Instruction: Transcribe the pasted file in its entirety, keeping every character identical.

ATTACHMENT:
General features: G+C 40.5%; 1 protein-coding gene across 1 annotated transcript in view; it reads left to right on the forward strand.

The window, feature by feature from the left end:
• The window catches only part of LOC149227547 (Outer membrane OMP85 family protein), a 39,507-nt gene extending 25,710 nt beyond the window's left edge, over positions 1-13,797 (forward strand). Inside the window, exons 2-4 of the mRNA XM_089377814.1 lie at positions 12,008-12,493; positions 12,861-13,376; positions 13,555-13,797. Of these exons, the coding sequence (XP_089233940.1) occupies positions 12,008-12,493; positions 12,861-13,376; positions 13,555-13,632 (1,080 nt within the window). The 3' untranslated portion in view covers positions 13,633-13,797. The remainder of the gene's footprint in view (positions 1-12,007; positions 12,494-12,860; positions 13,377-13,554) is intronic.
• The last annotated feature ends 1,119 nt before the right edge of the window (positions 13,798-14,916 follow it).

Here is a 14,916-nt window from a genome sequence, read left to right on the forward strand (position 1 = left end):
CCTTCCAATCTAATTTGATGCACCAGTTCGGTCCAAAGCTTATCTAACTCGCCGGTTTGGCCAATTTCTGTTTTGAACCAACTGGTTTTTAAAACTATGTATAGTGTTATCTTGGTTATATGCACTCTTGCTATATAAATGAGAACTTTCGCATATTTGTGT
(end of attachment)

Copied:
General features: G+C 40.5%; 1 protein-coding gene across 1 annotated transcript in view; it reads left to right on the forward strand.

The window, feature by feature from the left end:
• The window catches only part of LOC149227547 (Outer membrane OMP85 family protein), a 39,507-nt gene extending 25,710 nt beyond the window's left edge, over positions 1-13,797 (forward strand). Inside the window, exons 2-4 of the mRNA XM_089377814.1 lie at positions 12,008-12,493; positions 12,861-13,376; positions 13,555-13,797. Of these exons, the coding sequence (XP_089233940.1) occupies positions 12,008-12,493; positions 12,861-13,376; positions 13,555-13,632 (1,080 nt within the window). The 3' untranslated portion in view covers positions 13,633-13,797. The remainder of the gene's footprint in view (positions 1-12,007; positions 12,494-12,860; positions 13,377-13,554) is intronic.
• The last annotated feature ends 1,119 nt before the right edge of the window (positions 13,798-14,916 follow it).

Here is a 14,916-nt window from a genome sequence, read left to right on the forward strand (position 1 = left end):
CCTTCCAATCTAATTTGATGCACCAGTTCGGTCCAAAGCTTATCTAACTCGCCGGTTTGGCCAATTTCTGTTTTGAACCAACTGGTTTTTAAAACTATGTATAGTGTTATCTTGGTTATATGCACTCTTGCTATATAAATGAGAACTTTCGCATATTTGTGT